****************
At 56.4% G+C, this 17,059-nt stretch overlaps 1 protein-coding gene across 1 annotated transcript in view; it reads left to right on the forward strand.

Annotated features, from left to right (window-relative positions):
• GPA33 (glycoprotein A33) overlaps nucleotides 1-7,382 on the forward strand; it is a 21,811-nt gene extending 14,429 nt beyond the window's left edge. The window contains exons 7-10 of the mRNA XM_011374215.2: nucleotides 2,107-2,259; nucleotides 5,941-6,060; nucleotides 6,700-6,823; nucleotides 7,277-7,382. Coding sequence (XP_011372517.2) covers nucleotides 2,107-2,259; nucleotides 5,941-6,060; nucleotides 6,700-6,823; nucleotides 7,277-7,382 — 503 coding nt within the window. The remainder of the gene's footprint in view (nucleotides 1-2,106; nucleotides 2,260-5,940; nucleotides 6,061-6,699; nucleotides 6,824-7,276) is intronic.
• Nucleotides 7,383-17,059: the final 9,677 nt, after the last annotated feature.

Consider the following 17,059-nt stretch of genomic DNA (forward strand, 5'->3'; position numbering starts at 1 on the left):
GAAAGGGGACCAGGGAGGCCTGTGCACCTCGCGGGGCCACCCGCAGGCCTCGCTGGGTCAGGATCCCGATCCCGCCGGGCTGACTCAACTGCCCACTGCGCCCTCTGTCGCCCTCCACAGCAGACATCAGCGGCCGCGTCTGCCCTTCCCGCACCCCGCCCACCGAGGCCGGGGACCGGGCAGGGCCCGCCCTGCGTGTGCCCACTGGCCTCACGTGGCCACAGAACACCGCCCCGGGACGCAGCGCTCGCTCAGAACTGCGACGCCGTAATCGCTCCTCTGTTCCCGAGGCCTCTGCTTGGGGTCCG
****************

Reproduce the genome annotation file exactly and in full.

At 56.4% G+C, this 17,059-nt stretch overlaps 1 protein-coding gene across 1 annotated transcript in view; it reads left to right on the forward strand.

Annotated features, from left to right (window-relative positions):
• GPA33 (glycoprotein A33) overlaps nucleotides 1-7,382 on the forward strand; it is a 21,811-nt gene extending 14,429 nt beyond the window's left edge. The window contains exons 7-10 of the mRNA XM_011374215.2: nucleotides 2,107-2,259; nucleotides 5,941-6,060; nucleotides 6,700-6,823; nucleotides 7,277-7,382. Coding sequence (XP_011372517.2) covers nucleotides 2,107-2,259; nucleotides 5,941-6,060; nucleotides 6,700-6,823; nucleotides 7,277-7,382 — 503 coding nt within the window. The remainder of the gene's footprint in view (nucleotides 1-2,106; nucleotides 2,260-5,940; nucleotides 6,061-6,699; nucleotides 6,824-7,276) is intronic.
• Nucleotides 7,383-17,059: the final 9,677 nt, after the last annotated feature.

Consider the following 17,059-nt stretch of genomic DNA (forward strand, 5'->3'; position numbering starts at 1 on the left):
GAAAGGGGACCAGGGAGGCCTGTGCACCTCGCGGGGCCACCCGCAGGCCTCGCTGGGTCAGGATCCCGATCCCGCCGGGCTGACTCAACTGCCCACTGCGCCCTCTGTCGCCCTCCACAGCAGACATCAGCGGCCGCGTCTGCCCTTCCCGCACCCCGCCCACCGAGGCCGGGGACCGGGCAGGGCCCGCCCTGCGTGTGCCCACTGGCCTCACGTGGCCACAGAACACCGCCCCGGGACGCAGCGCTCGCTCAGAACTGCGACGCCGTAATCGCTCCTCTGTTCCCGAGGCCTCTGCTTGGGGTCCG